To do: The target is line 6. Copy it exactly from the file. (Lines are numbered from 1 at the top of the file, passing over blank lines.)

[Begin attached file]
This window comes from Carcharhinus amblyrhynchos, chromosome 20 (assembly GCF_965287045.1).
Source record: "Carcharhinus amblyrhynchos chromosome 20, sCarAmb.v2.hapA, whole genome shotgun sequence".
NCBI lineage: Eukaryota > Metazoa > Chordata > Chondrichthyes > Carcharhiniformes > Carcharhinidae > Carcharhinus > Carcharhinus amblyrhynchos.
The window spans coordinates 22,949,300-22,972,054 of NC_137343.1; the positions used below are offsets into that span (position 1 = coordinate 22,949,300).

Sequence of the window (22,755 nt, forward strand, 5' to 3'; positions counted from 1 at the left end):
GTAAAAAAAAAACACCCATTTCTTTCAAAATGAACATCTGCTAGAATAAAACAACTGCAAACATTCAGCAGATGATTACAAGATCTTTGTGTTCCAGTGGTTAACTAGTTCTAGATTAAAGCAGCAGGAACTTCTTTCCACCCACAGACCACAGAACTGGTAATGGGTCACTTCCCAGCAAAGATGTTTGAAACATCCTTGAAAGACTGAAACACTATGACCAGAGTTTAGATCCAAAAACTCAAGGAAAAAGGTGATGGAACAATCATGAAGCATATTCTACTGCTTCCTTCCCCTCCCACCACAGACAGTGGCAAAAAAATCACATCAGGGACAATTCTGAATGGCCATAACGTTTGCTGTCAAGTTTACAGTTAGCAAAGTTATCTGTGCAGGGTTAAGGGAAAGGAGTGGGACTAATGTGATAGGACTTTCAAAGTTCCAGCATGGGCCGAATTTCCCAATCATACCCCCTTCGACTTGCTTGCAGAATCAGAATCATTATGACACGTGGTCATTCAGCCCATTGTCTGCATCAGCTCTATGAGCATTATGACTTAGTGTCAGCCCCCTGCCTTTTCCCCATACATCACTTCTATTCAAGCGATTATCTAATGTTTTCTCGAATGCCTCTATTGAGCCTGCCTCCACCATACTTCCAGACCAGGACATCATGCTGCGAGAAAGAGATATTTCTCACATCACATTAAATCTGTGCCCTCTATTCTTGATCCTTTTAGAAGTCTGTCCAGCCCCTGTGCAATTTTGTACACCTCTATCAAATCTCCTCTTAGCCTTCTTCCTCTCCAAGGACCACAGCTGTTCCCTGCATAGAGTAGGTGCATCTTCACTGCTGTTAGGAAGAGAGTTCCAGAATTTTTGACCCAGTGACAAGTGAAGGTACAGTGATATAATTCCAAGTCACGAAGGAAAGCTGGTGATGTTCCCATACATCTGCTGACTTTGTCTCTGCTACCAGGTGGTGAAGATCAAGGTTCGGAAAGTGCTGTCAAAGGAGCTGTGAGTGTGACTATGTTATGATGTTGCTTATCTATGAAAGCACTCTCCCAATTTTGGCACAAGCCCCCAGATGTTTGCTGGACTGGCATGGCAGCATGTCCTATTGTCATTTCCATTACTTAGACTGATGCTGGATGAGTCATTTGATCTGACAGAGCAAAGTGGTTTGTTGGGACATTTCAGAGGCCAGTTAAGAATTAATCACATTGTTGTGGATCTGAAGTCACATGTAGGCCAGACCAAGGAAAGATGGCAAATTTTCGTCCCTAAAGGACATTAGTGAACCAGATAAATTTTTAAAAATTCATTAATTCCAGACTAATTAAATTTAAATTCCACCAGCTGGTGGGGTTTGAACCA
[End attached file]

GTAAAAAAAAAACACCCATTTCTTTCAAAATGAACATCTGCTAGAATAAAACAACTGCAAACATTCAGCAGATGATTACAAGATCTTTGTGTTCCAGTGGTTAACTAGTTCTAGATTAAAGCAGCAGGAACTTCTTTCCACCCACAGACCACAGAACTGGTAATGGGTCACTTCCCAGCAAAGATGTTTGAAACATCCTTGAAAGACTGAAACACTATGACCAGAGTTTAGATCCAAAAACTCAAGGAAAAAGGTGATGGAACAATCATGAAGCATATTCTACTGCTTCCTTCCCCTCCCACCACAGACAGTGGCAAAAAAATCACATCAGGGACAATTCTGAATGGCCATAACGTTTGCTGTCAAGTTTACAGTTAGCAAAGTTATCTGTGCAGGGTTAAGGGAAAGGAGTGGGACTAATGTGATAGGACTTTCAAAGTTCCAGCATGGGCCGAATTTCCCAATCATACCCCCTTCGACTTGCTTGCAGAATCAGAATCATTATGACACGTGGTCATTCAGCCCATTGTCTGCATCAGCTCTATGAGCATTATGACTTAGTGTCAGCCCCCTGCCTTTTCCCCATACATCACTTCTATTCAAGCGATTATCTAATGTTTTCTCGAATGCCTCTATTGAGCCTGCCTCCACCATACTTCCAGACCAGGACATCATGCTGCGAGAAAGAGATATTTCTCACATCACATTAAATCTGTGCCCTCTATTCTTGATCCTTTTAGAAGTCTGTCCAGCCCCTGTGCAATTTTGTACACCTCTATCAAATCTCCTCTTAGCCTTCTTCCTCTCCAAGGACCACAGCTGTTCCCTGCATAGAGTAGGTGCATCTTCACTGCTGTTAGGAAGAGAGTTCCAGAATTTTTGACCCAGTGACAAGTGAAGGTACAGTGATATAATTCCAAGTCACGAAGGAAAGCTGGTGATGTTCCCATACATCTGCTGACTTTGTCTCTGCTACCAGGTGGTGAAGATCAAGGTTCGGAAAGTGCTGTCAAAGGAGCTGTGAGTGTGACTATGTTATGATGTTGCTTATCTATGAAAGCACTCTCCCAATTTTGGCACAAGCCCCCAGATGTTTGCTGGACTGGCATGGCAGCATGTCCTATTGTCATTTCCATTACTTAGACTGATGCTGGATGAGTCATTTGATCTGACAGAGCAAAGTGGTTTGTTGGGACATTTCAGAGGCCAGTTAAGAATTAATCACATTGTTGTGGATCTGAAGTCACATGTAGGCCAGACCAAGGAAAGATGGCAAATTTTCGTCCCTAAAGGACATTAGTGAACCAGATAAATTTTTAAAAATTCATTAATTCCAGACTAATTAAATTTAAATTCCACCAGCTGGTGGGGTTTGAACCA